The fight for energy independence
Lithuania gained its political independence from the Soviet Union in 1991, but the struggle didn't end there. To this day, Lithuania is still dependent on Russia for energy. The situation became worse after Lithuania closed its only nuclear power plant in 2009 to gain membership in the EU. So now the small nation
of three million relies almost entirely on natural gas and petroleum imports from Russia, whose natural gas stranglehold has reached 100 percent. The price of natural gas in Lithuania was 15 percent higher than the European average last year, according to the European Commission. Only Bulgaria, where Russia's Gazprom has a near monopoly, paid more. Neither nation has any bargaining power. How does this ship help to revolutionize the energy market? Unlike onshore counterparts, FSRU terminals are mobile and can operate on a leasing schedule. This means contracting nations are spared the large up-front development and construction costs of onshore terminals, making smaller payments instead. Significantly, the ships can also be built at half the cost and in half the time as traditional onshore plants, which are important concerns to a small country like Lithuania. While an equivalent onshore plant would have cost about $1 billion, Lithuania's state-controlled oil terminal operator, is leasing the ship from a Norwegian company, Hoegh, in a 10-year deal for 430 million euros, or $560 million. A South Korean shipyard has nearly finished building the ship. The work is expected to be completed in February and the ship is expected to arrive in Lithuania in November. The Independence leaves dry dock in South Korea in the clip below:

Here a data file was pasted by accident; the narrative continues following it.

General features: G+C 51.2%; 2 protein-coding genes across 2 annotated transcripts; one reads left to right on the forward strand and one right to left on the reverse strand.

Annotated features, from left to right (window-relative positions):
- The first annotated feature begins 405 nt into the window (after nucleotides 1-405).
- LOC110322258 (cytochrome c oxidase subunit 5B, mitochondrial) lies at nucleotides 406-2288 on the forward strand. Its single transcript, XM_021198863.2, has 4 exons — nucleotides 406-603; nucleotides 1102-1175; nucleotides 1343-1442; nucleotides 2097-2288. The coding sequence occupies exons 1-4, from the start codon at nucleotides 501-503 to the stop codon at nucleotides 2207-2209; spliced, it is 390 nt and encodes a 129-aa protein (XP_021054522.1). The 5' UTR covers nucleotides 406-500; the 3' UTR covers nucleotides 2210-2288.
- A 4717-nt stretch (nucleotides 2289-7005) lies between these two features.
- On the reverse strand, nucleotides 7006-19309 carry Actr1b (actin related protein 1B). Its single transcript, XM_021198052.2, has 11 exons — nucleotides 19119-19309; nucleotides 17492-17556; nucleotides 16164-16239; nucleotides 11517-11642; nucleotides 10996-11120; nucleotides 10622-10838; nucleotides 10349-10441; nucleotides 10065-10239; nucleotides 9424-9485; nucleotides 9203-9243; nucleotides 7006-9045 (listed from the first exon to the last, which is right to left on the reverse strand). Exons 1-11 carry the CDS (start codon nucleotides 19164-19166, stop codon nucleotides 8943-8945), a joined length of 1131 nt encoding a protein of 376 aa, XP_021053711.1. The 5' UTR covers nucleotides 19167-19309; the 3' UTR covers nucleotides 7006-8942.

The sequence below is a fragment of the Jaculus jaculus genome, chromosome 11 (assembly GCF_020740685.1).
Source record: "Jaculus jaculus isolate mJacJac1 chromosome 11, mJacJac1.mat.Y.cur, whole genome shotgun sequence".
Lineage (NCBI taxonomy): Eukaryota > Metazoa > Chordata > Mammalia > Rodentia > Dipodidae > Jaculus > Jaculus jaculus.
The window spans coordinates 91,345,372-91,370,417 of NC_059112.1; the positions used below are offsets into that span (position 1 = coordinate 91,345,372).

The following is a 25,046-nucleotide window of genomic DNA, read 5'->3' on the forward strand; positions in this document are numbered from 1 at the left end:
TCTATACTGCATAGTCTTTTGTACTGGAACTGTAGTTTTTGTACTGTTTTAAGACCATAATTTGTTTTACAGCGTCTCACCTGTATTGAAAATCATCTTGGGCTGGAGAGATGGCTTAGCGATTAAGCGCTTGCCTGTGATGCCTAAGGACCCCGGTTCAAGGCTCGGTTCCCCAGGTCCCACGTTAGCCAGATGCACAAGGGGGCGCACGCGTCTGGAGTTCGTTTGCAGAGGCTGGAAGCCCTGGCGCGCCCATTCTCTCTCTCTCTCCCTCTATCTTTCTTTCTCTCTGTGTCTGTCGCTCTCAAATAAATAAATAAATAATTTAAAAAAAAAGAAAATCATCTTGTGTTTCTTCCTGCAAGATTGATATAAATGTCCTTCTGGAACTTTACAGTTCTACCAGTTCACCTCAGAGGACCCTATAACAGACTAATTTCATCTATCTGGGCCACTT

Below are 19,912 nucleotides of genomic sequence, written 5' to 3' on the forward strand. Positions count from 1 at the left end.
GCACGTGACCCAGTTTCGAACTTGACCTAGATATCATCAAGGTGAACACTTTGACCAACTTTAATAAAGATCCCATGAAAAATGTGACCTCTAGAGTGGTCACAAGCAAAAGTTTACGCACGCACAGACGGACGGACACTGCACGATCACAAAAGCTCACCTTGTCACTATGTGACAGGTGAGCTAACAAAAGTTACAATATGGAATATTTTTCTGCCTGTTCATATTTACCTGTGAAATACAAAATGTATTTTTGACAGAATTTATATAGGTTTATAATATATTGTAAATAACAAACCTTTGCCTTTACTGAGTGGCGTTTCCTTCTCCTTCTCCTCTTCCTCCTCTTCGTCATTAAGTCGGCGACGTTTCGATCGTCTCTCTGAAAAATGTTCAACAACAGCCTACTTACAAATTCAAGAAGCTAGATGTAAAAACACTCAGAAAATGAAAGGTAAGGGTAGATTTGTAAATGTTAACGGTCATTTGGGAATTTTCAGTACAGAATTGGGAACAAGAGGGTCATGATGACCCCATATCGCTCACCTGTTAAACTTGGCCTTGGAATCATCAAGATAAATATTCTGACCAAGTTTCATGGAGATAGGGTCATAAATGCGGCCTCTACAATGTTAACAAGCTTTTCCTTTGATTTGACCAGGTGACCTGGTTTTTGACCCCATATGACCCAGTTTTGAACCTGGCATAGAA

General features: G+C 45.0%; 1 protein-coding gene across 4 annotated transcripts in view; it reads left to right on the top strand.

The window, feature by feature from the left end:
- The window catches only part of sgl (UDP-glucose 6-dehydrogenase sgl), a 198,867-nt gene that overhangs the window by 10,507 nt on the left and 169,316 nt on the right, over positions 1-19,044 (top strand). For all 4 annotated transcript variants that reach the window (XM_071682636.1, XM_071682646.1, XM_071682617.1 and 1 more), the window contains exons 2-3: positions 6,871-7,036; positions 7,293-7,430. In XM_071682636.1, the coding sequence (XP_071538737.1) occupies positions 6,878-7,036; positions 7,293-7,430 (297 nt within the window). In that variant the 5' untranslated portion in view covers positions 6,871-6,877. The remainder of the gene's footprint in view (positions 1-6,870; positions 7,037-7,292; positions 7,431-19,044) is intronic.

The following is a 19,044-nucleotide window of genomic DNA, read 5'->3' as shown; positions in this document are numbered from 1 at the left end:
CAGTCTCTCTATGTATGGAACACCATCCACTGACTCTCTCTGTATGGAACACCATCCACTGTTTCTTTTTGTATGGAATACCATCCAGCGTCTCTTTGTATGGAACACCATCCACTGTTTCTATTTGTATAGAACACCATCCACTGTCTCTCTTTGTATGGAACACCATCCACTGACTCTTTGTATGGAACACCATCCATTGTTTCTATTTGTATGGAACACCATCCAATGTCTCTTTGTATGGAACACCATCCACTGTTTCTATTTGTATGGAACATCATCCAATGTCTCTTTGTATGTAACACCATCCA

FSRUs, which are basically modified LNG tankers, can store a large amount of LNG while operating just like an onshore regasification plant, transforming the LNG so that it can be pumped into the regular distribution network. As a part of the natural gas revolution, FSRU technology is relatively new; the first ship of its kind was retrofitted from an old LNG tanker in 2008, and the first new FSRU was inaugurated in 2011.
The FSRU Lithuania is leasing is capable of regasifying 11 million cubic meters of natural gas per day. Over the course of a year, the ship could process more than 4 bcm of natural gas -- 25 percent more than Lithuania's annual consumption -- though the current contract stipulates a 1 bcm annual output by 2014.
New LNG suppliers
This will allow Lithuania to reduce its dependence on Russian natural gas by nearly 50 percent. It will also give Lithuania (and any other country that pursues the same path) greater leverage in negotiations with Russia. New LNG suppliers could include Norway and the United States, where, during a recent visit to Washington DC, Lithuanian President Dalia Grybauskait? encouraged officials and legislators to lift restrictions on exports of natural gas produced from shale, and to prioritize sales to countries that, like Lithuania, are members of NATO. "The United States is Lithuania's important partner in energy security. More favorable conditions for the U.S. gas exports to Lithuania and other NATO member states would allow us to ensure the diversity of energy supply sources and competitive prices of gas to the people of Lithuania," President Grybauskait? said in a press conference. She noted US gas is two times cheaper than gas in Western Europe and almost four times cheaper than gas in Lithuania. Legislation to facilitate the issue of permits for exports of natural gas to NATO allies is currently under consideration in the U.S. Congress. Two years ago, Lithuania signed a memorandum of understanding with the US energy company Cheniere Energy for LNG exports to Lithuania.